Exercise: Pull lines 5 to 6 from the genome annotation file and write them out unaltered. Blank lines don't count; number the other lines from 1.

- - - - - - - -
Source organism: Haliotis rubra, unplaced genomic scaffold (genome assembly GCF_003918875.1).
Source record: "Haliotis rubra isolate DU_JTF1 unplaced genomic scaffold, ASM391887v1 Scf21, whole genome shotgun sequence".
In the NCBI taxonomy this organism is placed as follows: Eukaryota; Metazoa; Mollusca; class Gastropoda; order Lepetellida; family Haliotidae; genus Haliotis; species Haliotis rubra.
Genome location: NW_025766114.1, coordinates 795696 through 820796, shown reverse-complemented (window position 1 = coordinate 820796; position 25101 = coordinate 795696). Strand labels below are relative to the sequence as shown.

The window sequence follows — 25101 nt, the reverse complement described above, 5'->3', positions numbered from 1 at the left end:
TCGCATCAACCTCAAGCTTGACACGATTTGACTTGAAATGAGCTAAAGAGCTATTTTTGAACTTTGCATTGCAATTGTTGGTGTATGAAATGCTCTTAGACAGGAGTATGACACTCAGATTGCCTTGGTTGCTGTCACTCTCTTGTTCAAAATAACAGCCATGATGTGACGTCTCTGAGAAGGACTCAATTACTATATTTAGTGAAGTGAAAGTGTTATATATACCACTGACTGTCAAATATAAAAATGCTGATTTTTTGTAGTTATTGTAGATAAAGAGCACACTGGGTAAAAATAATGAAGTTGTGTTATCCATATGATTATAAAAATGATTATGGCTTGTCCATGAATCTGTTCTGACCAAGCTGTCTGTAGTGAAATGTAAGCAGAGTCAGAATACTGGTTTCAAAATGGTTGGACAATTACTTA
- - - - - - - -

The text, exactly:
The window sequence follows — 25101 nt, the reverse complement described above, 5'->3', positions numbered from 1 at the left end:
TCGCATCAACCTCAAGCTTGACACGATTTGACTTGAAATGAGCTAAAGAGCTATTTTTGAACTTTGCATTGCAATTGTTGGTGTATGAAATGCTCTTAGACAGGAGTATGACACTCAGATTGCCTTGGTTGCTGTCACTCTCTTGTTCAAAATAACAGCCATGATGTGACGTCTCTGAGAAGGACTCAATTACTATATTTAGTGAAGTGAAAGTGTTATATATACCACTGACTGTCAAATATAAAAATGCTGATTTTTTGTAGTTATTGTAGATAAAGAGCACACTGGGTAAAAATAATGAAGTTGTGTTATCCATATGATTATAAAAATGATTATGGCTTGTCCATGAATCTGTTCTGACCAAGCTGTCTGTAGTGAAATGTAAGCAGAGTCAGAATACTGGTTTCAAAATGGTTGGACAATTACTTA